The cost of surgical outpatient and hand therapy appointments were calculated in a similar fashion. The mean values of each of these items were included to estimate the total direct cost of fasciectomy itself and the cost of the outpatient clinic visits related to the surgery or CCH administration. The cost of CCH treatment included the cost of the drug and additional costs of clinic visits and hand therapy costs.
The pathway for patients undergoing CCH treatment was an initial surgical consultation, a clinic visit for the injection, a subsequent visit for joint manipulation and two outpatient reviews at one and three months respectively. The hand therapy protocol was one initial consult for documentation of contracture severity and objective measurements followed by a visit immediately after manipulation for splinting and two subsequent visits for splint adjustment and finger motion exercises.
The surgical group had an initial consultation and then post-operative outpatient followup at one week, one month and three months. Hand therapy following surgery was one initial visit for splinting and subsequent visits as needed for splint adjustment or hand range of motion. The outpatient follow-up in both groups was designed as a guideline. Ongoing subsequent surgical review or hand therapy was customised to the individual patient on an as required basis.
We identified 38 patients who underwent single-digit fasciectomy during the review period. The actual total cost per patient was calculated and compared to CCH treatment (Table 1). The mean cost of surgery for single-digit fasciectomy was AU$4609.61 (AU$2761.44–AU$10,928.67). In terms of fasciectomy component cost, the highest was theatre, followed by medical and surgical staff and then anaesthetic staff. The cheapest variables were imaging, pathology and pharmacy.
Outpatient visits for the fasciectomy group were compared with the CCH group (Table 2). The single-digit fasciectomy group required a mean of 4.4 (2–9) surgical outpatient visits. The mean cost for a single surgical outpatient appointment was AU$303.14 per visit (AU$180.80–AU$4165.20) making the total mean outpatient cost AU$1339.88 (AU$606.28–AU$2728.26). The high cost in some patients was related to preoperative work-up for anaesthesia. The mean number of occupational therapy visits was 6.13 (1–28) in the surgical group with a mean cost of AU$206.27 (AU$33.65–AU$942.20).
|Single-digit fasciectomy||CCH injection|
|Mean cost||Range||Mean cost||Range|
|Medical and surgical||$685.08||($205.47–$1975.92)|
|Medical and surgical overhead||$101.88||($45.43–$257.04)|
based upon 38 injections
|Mean total for theatre alone||$4609.61||($2761.44–$10928.67)|
|Surgical outpatient costs||$1339.88||($606.28–$2728.26)||$1405.74||($1212.56–$1515.70)|
|Occupational therapist costs||$206.27||($33.65–$942.20)||$134.60|
|Occupational therapy overheads
(splint and odema control)
|Overall total for care||$2589.07||($2376.44–$3091.39)|
CCH= Collagenase clostridium histolyticum injection
|Single-digit fasciectomy||Outpatients||4.42 (2–9)||AU$1339.88||($606.28–$2728.26)|
|Occupational therapy||6.13 (1–28)||AU$206.27||($33.65–$942.20)|
|CCH injection||Outpatients||4.00 (3–8)||AU$1405.74||($484.32–$1515.75)|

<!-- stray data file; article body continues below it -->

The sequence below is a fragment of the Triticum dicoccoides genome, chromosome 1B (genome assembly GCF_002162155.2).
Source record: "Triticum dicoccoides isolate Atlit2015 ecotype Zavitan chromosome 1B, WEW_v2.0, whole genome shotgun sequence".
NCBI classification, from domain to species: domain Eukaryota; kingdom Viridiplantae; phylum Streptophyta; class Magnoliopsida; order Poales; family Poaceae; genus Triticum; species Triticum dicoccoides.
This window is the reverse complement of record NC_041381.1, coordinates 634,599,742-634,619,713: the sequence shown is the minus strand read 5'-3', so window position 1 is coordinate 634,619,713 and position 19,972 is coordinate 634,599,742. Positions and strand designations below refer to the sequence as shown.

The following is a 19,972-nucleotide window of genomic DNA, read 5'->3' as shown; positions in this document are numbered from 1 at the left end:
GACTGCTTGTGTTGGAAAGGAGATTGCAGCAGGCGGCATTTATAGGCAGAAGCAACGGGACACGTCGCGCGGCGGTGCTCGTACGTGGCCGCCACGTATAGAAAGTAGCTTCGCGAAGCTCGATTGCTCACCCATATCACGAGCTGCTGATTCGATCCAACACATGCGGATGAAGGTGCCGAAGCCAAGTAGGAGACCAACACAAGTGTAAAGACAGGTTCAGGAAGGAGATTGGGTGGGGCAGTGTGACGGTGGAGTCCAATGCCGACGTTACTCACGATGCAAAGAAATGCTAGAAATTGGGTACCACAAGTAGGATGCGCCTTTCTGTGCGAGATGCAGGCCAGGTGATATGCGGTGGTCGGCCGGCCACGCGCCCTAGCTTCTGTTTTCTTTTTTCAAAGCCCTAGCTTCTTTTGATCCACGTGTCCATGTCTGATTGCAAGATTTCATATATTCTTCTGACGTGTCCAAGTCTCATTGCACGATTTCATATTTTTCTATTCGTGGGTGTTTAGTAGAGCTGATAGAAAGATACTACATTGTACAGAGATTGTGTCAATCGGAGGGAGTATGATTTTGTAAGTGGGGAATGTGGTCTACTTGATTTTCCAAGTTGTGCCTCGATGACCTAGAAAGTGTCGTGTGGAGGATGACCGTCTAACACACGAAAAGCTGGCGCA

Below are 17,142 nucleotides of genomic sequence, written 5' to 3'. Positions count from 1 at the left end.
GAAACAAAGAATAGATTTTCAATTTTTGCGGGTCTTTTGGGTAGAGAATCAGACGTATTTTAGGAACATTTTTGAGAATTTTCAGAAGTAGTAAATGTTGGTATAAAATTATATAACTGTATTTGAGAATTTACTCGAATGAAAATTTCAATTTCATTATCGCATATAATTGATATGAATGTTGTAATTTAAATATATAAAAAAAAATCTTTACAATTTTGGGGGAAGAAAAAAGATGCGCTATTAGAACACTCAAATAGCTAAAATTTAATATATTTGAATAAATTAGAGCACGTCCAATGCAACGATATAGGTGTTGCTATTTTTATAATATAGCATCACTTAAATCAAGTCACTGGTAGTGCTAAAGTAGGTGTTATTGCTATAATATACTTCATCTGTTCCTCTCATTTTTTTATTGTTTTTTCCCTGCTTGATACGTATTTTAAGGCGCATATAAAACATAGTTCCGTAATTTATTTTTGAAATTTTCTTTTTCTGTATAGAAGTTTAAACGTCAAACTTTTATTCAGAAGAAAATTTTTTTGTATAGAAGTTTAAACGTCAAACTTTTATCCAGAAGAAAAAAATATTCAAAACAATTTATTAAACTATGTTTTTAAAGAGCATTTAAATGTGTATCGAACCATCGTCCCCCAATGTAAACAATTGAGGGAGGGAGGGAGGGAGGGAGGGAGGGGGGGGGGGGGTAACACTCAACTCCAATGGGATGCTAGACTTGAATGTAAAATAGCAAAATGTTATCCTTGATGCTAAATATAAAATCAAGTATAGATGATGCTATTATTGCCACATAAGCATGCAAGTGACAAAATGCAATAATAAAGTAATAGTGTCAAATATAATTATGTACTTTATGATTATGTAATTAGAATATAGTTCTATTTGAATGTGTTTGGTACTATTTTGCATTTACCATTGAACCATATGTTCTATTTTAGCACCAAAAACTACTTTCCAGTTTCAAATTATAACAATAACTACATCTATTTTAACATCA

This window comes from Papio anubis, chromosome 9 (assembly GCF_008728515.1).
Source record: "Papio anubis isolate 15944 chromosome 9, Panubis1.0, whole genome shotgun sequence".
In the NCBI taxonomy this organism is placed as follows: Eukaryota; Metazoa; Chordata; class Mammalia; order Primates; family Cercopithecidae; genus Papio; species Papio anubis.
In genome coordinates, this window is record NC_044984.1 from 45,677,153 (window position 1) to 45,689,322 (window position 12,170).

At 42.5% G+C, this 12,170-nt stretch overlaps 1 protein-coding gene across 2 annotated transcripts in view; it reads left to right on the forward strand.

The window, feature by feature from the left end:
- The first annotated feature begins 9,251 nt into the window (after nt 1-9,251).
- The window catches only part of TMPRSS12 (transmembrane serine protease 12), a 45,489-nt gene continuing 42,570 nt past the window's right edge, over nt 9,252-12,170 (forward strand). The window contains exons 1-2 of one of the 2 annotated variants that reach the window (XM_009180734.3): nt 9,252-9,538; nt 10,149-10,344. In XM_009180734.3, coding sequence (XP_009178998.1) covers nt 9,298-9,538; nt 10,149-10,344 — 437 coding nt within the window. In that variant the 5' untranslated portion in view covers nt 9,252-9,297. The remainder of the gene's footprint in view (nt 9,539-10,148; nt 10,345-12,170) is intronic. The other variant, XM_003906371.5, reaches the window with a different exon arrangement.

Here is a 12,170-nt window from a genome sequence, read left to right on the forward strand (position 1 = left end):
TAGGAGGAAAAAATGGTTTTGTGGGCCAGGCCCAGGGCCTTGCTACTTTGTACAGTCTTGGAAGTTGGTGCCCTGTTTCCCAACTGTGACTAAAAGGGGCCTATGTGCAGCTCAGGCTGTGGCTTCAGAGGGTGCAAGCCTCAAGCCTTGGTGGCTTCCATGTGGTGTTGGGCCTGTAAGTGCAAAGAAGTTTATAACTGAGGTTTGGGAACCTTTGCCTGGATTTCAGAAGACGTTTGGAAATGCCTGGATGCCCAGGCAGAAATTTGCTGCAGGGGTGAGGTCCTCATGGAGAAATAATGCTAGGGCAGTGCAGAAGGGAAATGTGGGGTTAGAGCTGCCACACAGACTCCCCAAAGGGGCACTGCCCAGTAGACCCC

|Occupational therapy||M4.92 (3–16)||AU$164.60||($102.65–$756.74)|
CCH= Collagenase clostridium histolyticum injection
A total of 37 patients underwent 38 CCH injections from June 2014 to March 2016. The cost of the drug in our hospital was AU$1176 per vial. At three-month follow up, a reduction in extension deficit to <5 degrees of full extension for the measured joint was achieved in 48 per cent of joints—66 % metacarpophalangeal (MCP) joint and 19 per cent proximal interphalangeal (PIP) joint. Mean fixed flexion deformity improved by 40 degrees and 25 degrees for MCP joint and PIP joint disease respectively. Mean active range of motion improved by 39 degrees and 18 degrees respectively. While not all patients received full correction, as is usual with all forms of treatment for Dupuytren’s contracture, all but one patient was satisfied with the correction achieved. Only one patient requested a second injection for incomplete correction during the study, thereby the mean drug cost was calculated at AU$1206.15.
The CCH group of patients required a mean of 4 (3–8) visits in outpatient clinic and 4.9 (3–16) in hand therapy. Using an average estimated cost of AU$250.06 per clinic visit and AU$405.50 for the manipulation, we estimated the total cost of outpatient visits to be AU$1405.7.4 The occupational therapy cost for the CCH group was AU$164.60 including the cost of splinting and other materials.
The overall total average cost including surgical and outpatient follow up in a single-digit fasciectomy was AU$6155.86. The overall total cost for CCH was AU$2589.07. The total average surgical cost for all 38 patients was AU$175,165.00. This reveals a potential saving of AU$119,698.00 during our one-year study period (Table 3). While CCH was originally indicated for use in single-finger contracture only, Verheyden has reported the safety and efficacy of one vial of CCH for treatment of contracture of two fingers thereby extending the use and possibly creating additional savings.5
of CCH injection
Fasciectomy has been the mainstay of treatment for many years with some studies supporting better efficacy and a greater mean magnitude of correction for digital contractures.6 There continues to be much debate in the literature about the long-term outcome of CCH and its place in Dupuytren’s treatment. A large systematic review by Sanjuan-Cerveró et al encompassing over 50 studies and 4622 patients demonstrated a satisfactory response to CCH treatment in the short and medium-term.7
Zhou et al’s study showed that CCH was not significantly different from fasciectomy in reducing MCP joint contractures, whereas PIP joint contractures showed slightly better reduction following limited fasciectomy.8 As far as long-term outcome is concerned, Peimer et al’s five-year data on efficacy of CCH has revealed a 47 per cent recurrence rate with CCH injections and this is comparable with reports of surgical fasciectomy.9